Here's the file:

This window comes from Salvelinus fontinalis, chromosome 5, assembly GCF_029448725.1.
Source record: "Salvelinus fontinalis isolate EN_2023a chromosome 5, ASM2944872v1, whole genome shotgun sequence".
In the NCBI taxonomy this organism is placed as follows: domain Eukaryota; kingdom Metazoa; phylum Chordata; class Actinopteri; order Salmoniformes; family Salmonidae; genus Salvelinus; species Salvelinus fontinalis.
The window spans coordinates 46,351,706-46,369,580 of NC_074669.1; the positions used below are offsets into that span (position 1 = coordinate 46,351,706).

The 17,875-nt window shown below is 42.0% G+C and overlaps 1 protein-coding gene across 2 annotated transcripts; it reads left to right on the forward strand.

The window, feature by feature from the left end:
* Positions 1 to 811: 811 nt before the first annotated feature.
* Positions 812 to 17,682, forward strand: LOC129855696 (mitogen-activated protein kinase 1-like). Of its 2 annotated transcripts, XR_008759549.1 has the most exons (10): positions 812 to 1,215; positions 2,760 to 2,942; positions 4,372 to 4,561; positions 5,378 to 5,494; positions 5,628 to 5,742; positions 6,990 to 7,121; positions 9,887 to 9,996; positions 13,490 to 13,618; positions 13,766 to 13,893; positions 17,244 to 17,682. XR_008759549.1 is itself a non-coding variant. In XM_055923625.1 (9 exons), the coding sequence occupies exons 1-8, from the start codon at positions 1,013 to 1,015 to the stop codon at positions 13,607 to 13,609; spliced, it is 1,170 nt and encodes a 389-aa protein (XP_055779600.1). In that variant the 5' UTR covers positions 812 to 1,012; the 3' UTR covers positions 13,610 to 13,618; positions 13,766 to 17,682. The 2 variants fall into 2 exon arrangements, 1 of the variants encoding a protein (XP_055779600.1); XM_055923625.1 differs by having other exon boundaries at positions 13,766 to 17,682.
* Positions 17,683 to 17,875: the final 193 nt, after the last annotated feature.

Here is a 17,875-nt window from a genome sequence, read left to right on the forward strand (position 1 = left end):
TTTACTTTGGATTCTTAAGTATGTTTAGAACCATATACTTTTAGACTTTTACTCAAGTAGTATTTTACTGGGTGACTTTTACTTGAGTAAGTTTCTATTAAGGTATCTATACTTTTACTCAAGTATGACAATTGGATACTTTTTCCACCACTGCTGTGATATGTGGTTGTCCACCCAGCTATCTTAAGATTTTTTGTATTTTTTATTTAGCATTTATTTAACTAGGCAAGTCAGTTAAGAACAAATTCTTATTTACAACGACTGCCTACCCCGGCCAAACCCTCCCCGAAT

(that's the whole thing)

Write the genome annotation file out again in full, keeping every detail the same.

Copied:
This window comes from Salvelinus fontinalis, chromosome 5, assembly GCF_029448725.1.
Source record: "Salvelinus fontinalis isolate EN_2023a chromosome 5, ASM2944872v1, whole genome shotgun sequence".
In the NCBI taxonomy this organism is placed as follows: domain Eukaryota; kingdom Metazoa; phylum Chordata; class Actinopteri; order Salmoniformes; family Salmonidae; genus Salvelinus; species Salvelinus fontinalis.
The window spans coordinates 46,351,706-46,369,580 of NC_074669.1; the positions used below are offsets into that span (position 1 = coordinate 46,351,706).

The 17,875-nt window shown below is 42.0% G+C and overlaps 1 protein-coding gene across 2 annotated transcripts; it reads left to right on the forward strand.

The window, feature by feature from the left end:
* Positions 1 to 811: 811 nt before the first annotated feature.
* Positions 812 to 17,682, forward strand: LOC129855696 (mitogen-activated protein kinase 1-like). Of its 2 annotated transcripts, XR_008759549.1 has the most exons (10): positions 812 to 1,215; positions 2,760 to 2,942; positions 4,372 to 4,561; positions 5,378 to 5,494; positions 5,628 to 5,742; positions 6,990 to 7,121; positions 9,887 to 9,996; positions 13,490 to 13,618; positions 13,766 to 13,893; positions 17,244 to 17,682. XR_008759549.1 is itself a non-coding variant. In XM_055923625.1 (9 exons), the coding sequence occupies exons 1-8, from the start codon at positions 1,013 to 1,015 to the stop codon at positions 13,607 to 13,609; spliced, it is 1,170 nt and encodes a 389-aa protein (XP_055779600.1). In that variant the 5' UTR covers positions 812 to 1,012; the 3' UTR covers positions 13,610 to 13,618; positions 13,766 to 17,682. The 2 variants fall into 2 exon arrangements, 1 of the variants encoding a protein (XP_055779600.1); XM_055923625.1 differs by having other exon boundaries at positions 13,766 to 17,682.
* Positions 17,683 to 17,875: the final 193 nt, after the last annotated feature.

Here is a 17,875-nt window from a genome sequence, read left to right on the forward strand (position 1 = left end):
TTTACTTTGGATTCTTAAGTATGTTTAGAACCATATACTTTTAGACTTTTACTCAAGTAGTATTTTACTGGGTGACTTTTACTTGAGTAAGTTTCTATTAAGGTATCTATACTTTTACTCAAGTATGACAATTGGATACTTTTTCCACCACTGCTGTGATATGTGGTTGTCCACCCAGCTATCTTAAGATTTTTTGTATTTTTTATTTAGCATTTATTTAACTAGGCAAGTCAGTTAAGAACAAATTCTTATTTACAACGACTGCCTACCCCGGCCAAACCCTCCCCGAAT